United States Nuclear Regulatory Commission - Protecting People and the Environment

Office of the Inspector General Semiannual Report to Congress (NUREG-1415, Vol. 23, No. 2)

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Publication Information

Date Published: April 2011
Reporting Period: October 1, 2010 - March 31, 2011

Office of the Inspector General
U.S. Nuclear Regulatory Commission
Washington, DC 20555

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A Message from the Inspector General

Photo of Hubert T. Bell, Inspector GeneralI am pleased to present this Semiannual Report to Congress on the activities and accomplishments of the Nuclear Regulatory Commission (NRC) Office of the Inspector General (OIG) from October 1, 2010, to March 31, 2011.

Our work reflects the legislative mandate of the Inspector General Act, which is to identify and prevent fraud, waste, and abuse through the conduct of audits and investigations relating to NRC programs and operations. The audits and investigations highlighted in this report demonstrate our commitment to ensuring integrity and efficiency in NRC's programs and operations.

The NRC continues to perform its critical agency functions to ensure the safe and secure civilian use of byproduct, source, and special nuclear materials. During this reporting period, the NRC OIG continued its focus on critical agency operations to include NRC's Implementation of 10 CFR Part 21: reporting of defects and noncompliance, NRC's non-concurrence process, and the Inspector General's evaluation of the NRC's most serious management and performance challenges. Our efforts to work with the NRC to identify risks and vulnerabilities early on will afford the agency the opportunity to take any necessary corrective action.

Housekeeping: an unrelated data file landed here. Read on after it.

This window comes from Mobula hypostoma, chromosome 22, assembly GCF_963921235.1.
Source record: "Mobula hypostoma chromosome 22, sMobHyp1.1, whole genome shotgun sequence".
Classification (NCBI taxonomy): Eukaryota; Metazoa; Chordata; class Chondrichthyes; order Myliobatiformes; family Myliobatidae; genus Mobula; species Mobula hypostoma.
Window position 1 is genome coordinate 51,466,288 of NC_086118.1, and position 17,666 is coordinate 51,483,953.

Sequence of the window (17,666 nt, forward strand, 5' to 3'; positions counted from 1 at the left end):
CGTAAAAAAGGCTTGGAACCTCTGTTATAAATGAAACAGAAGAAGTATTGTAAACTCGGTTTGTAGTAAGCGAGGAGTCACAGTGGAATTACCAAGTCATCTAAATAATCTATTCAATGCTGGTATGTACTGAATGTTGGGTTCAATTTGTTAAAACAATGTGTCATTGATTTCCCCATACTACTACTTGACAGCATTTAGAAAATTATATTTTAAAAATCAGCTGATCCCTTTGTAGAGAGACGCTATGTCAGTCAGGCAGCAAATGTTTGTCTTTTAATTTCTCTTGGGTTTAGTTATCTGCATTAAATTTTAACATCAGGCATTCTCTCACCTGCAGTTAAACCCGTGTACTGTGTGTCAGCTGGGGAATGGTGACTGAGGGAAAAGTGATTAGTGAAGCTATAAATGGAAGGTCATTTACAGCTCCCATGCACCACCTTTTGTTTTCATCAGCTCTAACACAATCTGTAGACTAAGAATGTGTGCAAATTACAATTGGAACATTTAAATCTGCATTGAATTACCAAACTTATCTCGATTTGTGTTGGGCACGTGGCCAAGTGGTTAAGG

During this semiannual period, we issued nine audit reports. As a result of this work, OIG made a number of recommendations to improve the effective and efficient operation of NRC's safety, security, and corporate management programs. OIG also opened 32 investigations and completed 12 cases. Six of the open cases were referred to the Department of Justice, and 25 allegations were referred to NRC management for action.

The NRC OIG remains committed to the integrity, efficiency, and effectiveness of NRC programs and operations, and our audits, investigations, and other activities highlighted in the report demonstrate this ongoing commitment. Those efforts were recently recognized with the granting of an Award for Excellence by the Council of the Inspectors General on Integrity and Efficiency to an audit team for its report on NRC's Oversight of Construction at Nuclear Facilities. I would like to acknowledge our auditors, investigators, and support staff for their superior work and commitment to the mission of our office.

Finally, the success of the NRC OIG would not be possible without the collaborative efforts between my staff and agency managers to address OIG findings and to implement the corrective actions recommended by my office. I wish to thank them for their dedication and support, and I look forward to their continued cooperation as we work together to ensure the integrity of agency operations.

Hubert T. Bell
Inspector General

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